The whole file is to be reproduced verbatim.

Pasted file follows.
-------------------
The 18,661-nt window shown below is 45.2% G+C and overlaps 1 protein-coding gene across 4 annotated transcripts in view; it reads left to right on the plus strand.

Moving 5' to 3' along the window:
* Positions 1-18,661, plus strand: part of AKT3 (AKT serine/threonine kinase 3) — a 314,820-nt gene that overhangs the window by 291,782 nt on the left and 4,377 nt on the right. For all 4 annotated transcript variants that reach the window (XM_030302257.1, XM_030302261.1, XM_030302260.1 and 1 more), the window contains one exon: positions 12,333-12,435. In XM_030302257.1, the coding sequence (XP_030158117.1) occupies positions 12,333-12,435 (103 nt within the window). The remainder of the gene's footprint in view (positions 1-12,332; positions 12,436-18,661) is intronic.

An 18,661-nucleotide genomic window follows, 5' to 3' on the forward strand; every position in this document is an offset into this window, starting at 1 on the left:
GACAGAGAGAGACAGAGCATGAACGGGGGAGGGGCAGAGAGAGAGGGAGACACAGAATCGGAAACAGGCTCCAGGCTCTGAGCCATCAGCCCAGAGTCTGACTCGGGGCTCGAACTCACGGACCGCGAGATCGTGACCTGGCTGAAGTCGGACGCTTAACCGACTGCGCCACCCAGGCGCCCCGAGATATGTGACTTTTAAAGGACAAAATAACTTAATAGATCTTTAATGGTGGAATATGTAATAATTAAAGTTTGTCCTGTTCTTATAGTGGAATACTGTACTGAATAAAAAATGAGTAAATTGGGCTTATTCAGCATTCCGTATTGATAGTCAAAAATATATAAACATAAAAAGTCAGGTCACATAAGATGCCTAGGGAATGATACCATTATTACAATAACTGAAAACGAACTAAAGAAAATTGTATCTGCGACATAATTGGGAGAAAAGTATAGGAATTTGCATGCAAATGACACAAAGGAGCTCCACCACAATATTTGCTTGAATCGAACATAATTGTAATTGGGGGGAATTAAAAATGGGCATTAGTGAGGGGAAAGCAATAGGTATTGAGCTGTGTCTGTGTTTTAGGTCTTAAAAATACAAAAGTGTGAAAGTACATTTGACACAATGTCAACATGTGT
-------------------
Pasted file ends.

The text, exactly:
The 18,661-nt window shown below is 45.2% G+C and overlaps 1 protein-coding gene across 4 annotated transcripts in view; it reads left to right on the plus strand.

Moving 5' to 3' along the window:
* Positions 1-18,661, plus strand: part of AKT3 (AKT serine/threonine kinase 3) — a 314,820-nt gene that overhangs the window by 291,782 nt on the left and 4,377 nt on the right. For all 4 annotated transcript variants that reach the window (XM_030302257.1, XM_030302261.1, XM_030302260.1 and 1 more), the window contains one exon: positions 12,333-12,435. In XM_030302257.1, the coding sequence (XP_030158117.1) occupies positions 12,333-12,435 (103 nt within the window). The remainder of the gene's footprint in view (positions 1-12,332; positions 12,436-18,661) is intronic.

An 18,661-nucleotide genomic window follows, 5' to 3' on the forward strand; every position in this document is an offset into this window, starting at 1 on the left:
GACAGAGAGAGACAGAGCATGAACGGGGGAGGGGCAGAGAGAGAGGGAGACACAGAATCGGAAACAGGCTCCAGGCTCTGAGCCATCAGCCCAGAGTCTGACTCGGGGCTCGAACTCACGGACCGCGAGATCGTGACCTGGCTGAAGTCGGACGCTTAACCGACTGCGCCACCCAGGCGCCCCGAGATATGTGACTTTTAAAGGACAAAATAACTTAATAGATCTTTAATGGTGGAATATGTAATAATTAAAGTTTGTCCTGTTCTTATAGTGGAATACTGTACTGAATAAAAAATGAGTAAATTGGGCTTATTCAGCATTCCGTATTGATAGTCAAAAATATATAAACATAAAAAGTCAGGTCACATAAGATGCCTAGGGAATGATACCATTATTACAATAACTGAAAACGAACTAAAGAAAATTGTATCTGCGACATAATTGGGAGAAAAGTATAGGAATTTGCATGCAAATGACACAAAGGAGCTCCACCACAATATTTGCTTGAATCGAACATAATTGTAATTGGGGGGAATTAAAAATGGGCATTAGTGAGGGGAAAGCAATAGGTATTGAGCTGTGTCTGTGTTTTAGGTCTTAAAAATACAAAAGTGTGAAAGTACATTTGACACAATGTCAACATGTGT